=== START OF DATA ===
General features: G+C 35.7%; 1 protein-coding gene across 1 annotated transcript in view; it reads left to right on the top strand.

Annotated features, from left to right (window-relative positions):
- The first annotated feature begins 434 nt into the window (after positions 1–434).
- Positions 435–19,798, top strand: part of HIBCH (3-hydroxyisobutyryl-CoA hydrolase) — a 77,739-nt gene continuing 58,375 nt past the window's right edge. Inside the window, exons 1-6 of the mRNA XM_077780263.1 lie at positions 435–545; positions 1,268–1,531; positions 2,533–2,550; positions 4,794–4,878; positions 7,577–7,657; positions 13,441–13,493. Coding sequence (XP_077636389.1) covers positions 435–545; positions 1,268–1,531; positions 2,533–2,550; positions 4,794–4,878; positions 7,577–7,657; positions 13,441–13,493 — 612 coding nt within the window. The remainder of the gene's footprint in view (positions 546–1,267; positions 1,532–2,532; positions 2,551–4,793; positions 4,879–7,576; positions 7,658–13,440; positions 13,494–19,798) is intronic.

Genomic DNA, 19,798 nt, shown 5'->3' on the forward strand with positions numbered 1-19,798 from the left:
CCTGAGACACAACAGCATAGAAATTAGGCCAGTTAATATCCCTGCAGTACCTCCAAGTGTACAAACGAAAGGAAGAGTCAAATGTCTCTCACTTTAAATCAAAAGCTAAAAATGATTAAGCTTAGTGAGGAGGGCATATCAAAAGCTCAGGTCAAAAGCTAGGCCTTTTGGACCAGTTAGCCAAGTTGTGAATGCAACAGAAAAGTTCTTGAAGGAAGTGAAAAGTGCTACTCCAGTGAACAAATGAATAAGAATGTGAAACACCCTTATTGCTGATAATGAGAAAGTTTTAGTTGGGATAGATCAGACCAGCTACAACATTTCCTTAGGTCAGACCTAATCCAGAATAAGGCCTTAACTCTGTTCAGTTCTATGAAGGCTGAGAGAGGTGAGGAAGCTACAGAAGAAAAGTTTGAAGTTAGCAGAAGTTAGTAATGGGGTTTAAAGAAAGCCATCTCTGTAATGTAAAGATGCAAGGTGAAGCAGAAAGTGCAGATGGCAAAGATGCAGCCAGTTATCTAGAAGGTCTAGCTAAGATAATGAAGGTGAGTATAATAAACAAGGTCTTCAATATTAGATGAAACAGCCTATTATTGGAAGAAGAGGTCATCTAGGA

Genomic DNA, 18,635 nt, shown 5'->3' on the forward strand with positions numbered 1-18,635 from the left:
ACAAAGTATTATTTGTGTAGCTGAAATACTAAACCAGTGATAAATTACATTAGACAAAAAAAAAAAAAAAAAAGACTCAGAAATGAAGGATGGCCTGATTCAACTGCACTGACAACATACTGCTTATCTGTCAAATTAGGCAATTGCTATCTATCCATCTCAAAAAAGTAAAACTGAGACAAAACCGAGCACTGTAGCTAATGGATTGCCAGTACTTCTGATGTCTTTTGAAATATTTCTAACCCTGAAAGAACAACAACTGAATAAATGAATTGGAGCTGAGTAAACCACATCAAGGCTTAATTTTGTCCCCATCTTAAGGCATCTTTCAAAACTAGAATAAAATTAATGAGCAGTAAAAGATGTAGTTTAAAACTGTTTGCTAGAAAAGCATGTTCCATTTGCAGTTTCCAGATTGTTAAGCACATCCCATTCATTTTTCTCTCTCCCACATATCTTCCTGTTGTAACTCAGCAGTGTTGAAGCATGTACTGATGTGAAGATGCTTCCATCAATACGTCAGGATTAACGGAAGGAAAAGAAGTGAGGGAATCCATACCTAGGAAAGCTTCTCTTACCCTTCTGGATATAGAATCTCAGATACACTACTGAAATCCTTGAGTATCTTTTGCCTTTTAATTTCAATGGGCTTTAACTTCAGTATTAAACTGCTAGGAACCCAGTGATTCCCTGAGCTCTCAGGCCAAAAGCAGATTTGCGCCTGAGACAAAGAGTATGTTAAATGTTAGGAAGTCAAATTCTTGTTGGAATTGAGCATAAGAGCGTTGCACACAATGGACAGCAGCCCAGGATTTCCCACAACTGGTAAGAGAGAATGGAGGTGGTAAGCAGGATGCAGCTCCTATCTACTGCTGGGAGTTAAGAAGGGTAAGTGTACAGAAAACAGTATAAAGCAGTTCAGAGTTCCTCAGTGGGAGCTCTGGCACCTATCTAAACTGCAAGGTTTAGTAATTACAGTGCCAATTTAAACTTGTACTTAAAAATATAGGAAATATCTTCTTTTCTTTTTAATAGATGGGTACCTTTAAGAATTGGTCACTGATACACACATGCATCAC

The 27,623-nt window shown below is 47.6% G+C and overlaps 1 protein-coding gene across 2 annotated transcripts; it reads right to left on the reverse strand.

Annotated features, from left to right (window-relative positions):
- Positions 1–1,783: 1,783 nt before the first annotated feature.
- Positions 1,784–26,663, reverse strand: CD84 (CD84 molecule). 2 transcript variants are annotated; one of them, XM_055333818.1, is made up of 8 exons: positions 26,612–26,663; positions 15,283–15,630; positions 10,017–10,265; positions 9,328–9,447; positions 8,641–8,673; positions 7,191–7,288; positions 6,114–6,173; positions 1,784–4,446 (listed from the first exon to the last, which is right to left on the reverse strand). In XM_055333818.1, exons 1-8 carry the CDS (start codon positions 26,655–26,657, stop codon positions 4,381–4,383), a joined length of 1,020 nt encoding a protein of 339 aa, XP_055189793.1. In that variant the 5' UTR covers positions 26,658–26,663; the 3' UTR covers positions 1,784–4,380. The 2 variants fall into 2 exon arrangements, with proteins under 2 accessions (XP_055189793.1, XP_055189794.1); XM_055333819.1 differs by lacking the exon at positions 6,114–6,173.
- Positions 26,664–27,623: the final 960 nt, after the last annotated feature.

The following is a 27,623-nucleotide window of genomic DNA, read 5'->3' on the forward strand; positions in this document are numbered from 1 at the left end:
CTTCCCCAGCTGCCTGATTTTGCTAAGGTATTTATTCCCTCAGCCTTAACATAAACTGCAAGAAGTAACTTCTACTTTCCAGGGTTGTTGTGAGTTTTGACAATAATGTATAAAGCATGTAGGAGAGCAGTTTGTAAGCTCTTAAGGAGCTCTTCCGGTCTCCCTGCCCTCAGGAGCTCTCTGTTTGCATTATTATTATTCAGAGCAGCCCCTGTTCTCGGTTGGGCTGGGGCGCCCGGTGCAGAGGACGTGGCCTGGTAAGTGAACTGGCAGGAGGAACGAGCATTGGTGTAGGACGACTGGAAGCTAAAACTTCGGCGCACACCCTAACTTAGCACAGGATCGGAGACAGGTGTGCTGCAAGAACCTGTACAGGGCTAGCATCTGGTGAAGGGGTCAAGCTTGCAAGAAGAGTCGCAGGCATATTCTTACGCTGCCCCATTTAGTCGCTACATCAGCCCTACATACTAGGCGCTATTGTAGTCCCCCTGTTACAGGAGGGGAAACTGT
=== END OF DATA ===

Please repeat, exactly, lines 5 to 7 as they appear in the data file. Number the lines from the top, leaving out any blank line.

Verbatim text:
Genomic DNA, 19,798 nt, shown 5'->3' on the forward strand with positions numbered 1-19,798 from the left:
CCTGAGACACAACAGCATAGAAATTAGGCCAGTTAATATCCCTGCAGTACCTCCAAGTGTACAAACGAAAGGAAGAGTCAAATGTCTCTCACTTTAAATCAAAAGCTAAAAATGATTAAGCTTAGTGAGGAGGGCATATCAAAAGCTCAGGTCAAAAGCTAGGCCTTTTGGACCAGTTAGCCAAGTTGTGAATGCAACAGAAAAGTTCTTGAAGGAAGTGAAAAGTGCTACTCCAGTGAACAAATGAATAAGAATGTGAAACACCCTTATTGCTGATAATGAGAAAGTTTTAGTTGGGATAGATCAGACCAGCTACAACATTTCCTTAGGTCAGACCTAATCCAGAATAAGGCCTTAACTCTGTTCAGTTCTATGAAGGCTGAGAGAGGTGAGGAAGCTACAGAAGAAAAGTTTGAAGTTAGCAGAAGTTAGTAATGGGGTTTAAAGAAAGCCATCTCTGTAATGTAAAGATGCAAGGTGAAGCAGAAAGTGCAGATGGCAAAGATGCAGCCAGTTATCTAGAAGGTCTAGCTAAGATAATGAAGGTGAGTATAATAAACAAGGTCTTCAATATTAGATGAAACAGCCTATTATTGGAAGAAGAGGTCATCTAGGA

Genomic DNA, 18,635 nt, shown 5'->3' on the forward strand with positions numbered 1-18,635 from the left: